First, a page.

On his New Yorker blog, the magazine’s music critic Alex Ross singles out “Ten Exceptional Recordings” of 2009. One, sharing the hit parade of the most prominent U.S. writer on classical music with recordings of Mozart, Schubert and Ravel, is Canadian. I discovered Eve Egoyan’s recording of what Ross calls Ann Southam’s “immense, mysterious piano piece” Simple Lines of Enquiry a few weeks before Ross started raving about it on his (other, former) blog. I believe it was this Star review that tipped me off. I’ve been reluctant to write about Southam’s work because it’s, well, immense and mysterious, but clearly it has a powerful hold on the attention of at least some people who hear it, and more should hear it.
It’s atonal in construction — if I understand the liner notes, each of its 11 movements is based on a separate 12-tone row, a 90-year-old technique for making sure you can never tell what key it’s in. It’s glacial in pace. Ross links to an Amazon page with long samples from the work, and what you hear there is pretty much what there is to hear: sparse block chords, long pauses, short ascending passages, another chord, another pause. It’s chilly stuff with more than a whiff of the academy about it. But it’s fascinating. I think part of it is Southam’s discipline — the damned thing never builds to an identifiable climax, never gets simpler, never speeds up — and the pianist’s obvious respect for the material. Part of it is the happy coincidences that produce, every now and then, juxtapositions of notes that sound like fairly congenial chords, which then give way to more immense mystery.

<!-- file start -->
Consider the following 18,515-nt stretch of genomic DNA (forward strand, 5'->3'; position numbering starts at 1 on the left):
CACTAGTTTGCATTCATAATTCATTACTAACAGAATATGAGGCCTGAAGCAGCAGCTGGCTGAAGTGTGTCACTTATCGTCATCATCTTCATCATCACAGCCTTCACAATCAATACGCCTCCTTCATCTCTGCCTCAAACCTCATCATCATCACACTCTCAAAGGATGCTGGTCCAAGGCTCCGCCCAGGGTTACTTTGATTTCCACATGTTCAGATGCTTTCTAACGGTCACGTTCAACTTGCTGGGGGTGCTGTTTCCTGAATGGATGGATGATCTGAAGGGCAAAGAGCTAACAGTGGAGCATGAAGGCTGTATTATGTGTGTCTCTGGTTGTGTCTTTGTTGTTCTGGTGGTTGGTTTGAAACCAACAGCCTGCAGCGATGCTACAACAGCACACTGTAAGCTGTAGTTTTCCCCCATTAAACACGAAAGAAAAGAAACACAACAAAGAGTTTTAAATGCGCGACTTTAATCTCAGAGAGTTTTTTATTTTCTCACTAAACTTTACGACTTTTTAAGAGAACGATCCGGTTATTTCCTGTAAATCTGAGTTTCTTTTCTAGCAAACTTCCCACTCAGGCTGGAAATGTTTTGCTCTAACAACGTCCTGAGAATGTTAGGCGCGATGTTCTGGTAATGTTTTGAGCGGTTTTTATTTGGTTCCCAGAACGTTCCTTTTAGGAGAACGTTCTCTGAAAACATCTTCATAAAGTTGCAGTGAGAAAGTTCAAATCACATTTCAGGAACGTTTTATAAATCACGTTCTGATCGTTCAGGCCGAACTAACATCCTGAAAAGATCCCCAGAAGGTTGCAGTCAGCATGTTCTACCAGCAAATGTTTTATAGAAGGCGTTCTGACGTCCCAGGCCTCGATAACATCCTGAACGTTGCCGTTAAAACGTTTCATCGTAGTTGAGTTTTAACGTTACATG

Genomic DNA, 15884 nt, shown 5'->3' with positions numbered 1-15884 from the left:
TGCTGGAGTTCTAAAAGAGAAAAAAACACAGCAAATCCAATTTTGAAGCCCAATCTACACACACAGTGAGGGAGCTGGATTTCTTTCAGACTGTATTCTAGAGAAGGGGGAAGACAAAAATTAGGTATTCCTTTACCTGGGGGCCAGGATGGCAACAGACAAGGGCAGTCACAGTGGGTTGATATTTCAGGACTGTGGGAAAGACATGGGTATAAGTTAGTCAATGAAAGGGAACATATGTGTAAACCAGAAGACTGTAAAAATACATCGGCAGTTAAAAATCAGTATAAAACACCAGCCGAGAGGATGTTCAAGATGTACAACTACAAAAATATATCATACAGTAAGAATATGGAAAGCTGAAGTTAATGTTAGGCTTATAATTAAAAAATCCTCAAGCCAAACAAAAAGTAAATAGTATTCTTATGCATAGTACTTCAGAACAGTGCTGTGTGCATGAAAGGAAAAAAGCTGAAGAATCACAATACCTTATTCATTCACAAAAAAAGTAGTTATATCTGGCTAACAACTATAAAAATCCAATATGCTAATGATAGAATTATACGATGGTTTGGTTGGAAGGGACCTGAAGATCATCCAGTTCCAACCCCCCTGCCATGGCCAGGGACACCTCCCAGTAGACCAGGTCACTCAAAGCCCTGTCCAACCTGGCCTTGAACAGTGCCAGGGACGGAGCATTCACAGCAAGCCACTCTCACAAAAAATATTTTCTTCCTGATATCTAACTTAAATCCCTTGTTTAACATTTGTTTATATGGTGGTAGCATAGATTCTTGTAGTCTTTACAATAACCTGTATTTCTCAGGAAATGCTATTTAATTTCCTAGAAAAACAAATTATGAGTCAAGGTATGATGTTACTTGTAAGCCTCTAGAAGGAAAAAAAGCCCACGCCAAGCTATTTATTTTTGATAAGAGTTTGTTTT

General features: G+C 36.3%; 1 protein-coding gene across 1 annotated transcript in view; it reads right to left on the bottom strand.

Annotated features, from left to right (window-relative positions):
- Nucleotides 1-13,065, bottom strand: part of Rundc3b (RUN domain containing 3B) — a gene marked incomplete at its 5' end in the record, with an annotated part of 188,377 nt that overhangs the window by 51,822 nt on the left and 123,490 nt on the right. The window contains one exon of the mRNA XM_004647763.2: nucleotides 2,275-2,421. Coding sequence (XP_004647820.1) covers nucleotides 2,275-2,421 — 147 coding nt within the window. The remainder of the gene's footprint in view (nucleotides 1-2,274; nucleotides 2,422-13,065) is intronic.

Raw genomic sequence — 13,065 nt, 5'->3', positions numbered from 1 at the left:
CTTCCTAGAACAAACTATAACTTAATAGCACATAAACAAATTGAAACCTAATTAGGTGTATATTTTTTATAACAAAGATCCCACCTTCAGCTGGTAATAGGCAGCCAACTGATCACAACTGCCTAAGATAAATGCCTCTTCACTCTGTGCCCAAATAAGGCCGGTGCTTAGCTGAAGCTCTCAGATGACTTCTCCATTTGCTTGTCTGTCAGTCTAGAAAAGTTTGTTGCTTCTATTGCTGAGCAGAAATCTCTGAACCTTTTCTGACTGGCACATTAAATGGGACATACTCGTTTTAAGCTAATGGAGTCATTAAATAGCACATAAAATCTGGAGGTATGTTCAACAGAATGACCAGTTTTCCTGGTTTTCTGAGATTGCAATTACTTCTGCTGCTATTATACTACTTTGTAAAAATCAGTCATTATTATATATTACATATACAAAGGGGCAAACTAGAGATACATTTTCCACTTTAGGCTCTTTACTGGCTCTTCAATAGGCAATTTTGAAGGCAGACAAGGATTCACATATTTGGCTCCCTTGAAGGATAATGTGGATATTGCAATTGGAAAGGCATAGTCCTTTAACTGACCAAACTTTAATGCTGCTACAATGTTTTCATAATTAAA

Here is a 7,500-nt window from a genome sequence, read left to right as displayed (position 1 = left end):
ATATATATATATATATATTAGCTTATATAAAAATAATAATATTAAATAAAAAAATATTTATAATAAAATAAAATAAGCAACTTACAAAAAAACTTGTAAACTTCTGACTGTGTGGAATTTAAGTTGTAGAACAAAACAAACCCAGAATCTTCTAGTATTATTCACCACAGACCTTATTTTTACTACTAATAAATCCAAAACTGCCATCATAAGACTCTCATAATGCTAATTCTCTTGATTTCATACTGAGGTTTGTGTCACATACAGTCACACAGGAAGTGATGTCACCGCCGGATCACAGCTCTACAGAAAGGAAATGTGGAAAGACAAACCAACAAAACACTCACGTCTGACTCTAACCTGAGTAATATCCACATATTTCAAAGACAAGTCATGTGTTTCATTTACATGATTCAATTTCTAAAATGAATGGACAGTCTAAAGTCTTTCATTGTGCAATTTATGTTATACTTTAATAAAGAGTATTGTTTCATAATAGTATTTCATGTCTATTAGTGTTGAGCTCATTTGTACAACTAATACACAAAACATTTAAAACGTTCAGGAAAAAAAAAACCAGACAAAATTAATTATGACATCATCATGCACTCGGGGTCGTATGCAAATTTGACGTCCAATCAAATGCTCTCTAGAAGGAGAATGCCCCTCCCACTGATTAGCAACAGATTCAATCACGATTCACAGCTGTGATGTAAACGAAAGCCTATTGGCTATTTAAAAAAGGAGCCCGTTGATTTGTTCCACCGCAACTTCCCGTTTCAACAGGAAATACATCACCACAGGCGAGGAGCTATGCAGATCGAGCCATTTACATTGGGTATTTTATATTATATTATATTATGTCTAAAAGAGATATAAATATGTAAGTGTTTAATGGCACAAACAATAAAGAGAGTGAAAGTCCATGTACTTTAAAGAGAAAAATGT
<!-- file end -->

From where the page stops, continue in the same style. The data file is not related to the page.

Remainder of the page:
It’s very reminiscent of the music of Morton Feldman, whom you also don’t know; Ross’s mighty profile of Feldman is here. (In the acknowledgments to my book, I wrote that I’d listened to a lot of Feldman and Bruce Springsteen while I was writing, which was true. Nobody ever asked who the hell Morton Feldman was. Nobody reads acknowledgments.) Southam’s work, already one of the most prominent Canadian compositions of the past 30 years because it has caught the fancy of one prominent critic, sounds as though it was written as a response to Feldman’s question: “Do we have anything in music for example that really wipes everything out? That just cleans everything away?” If you have an ear for quiet adventure I cannot recommend Southam’s piece highly enough. You’ll find it on iTunes — it’s a funny world — or you can buy the physical CD here.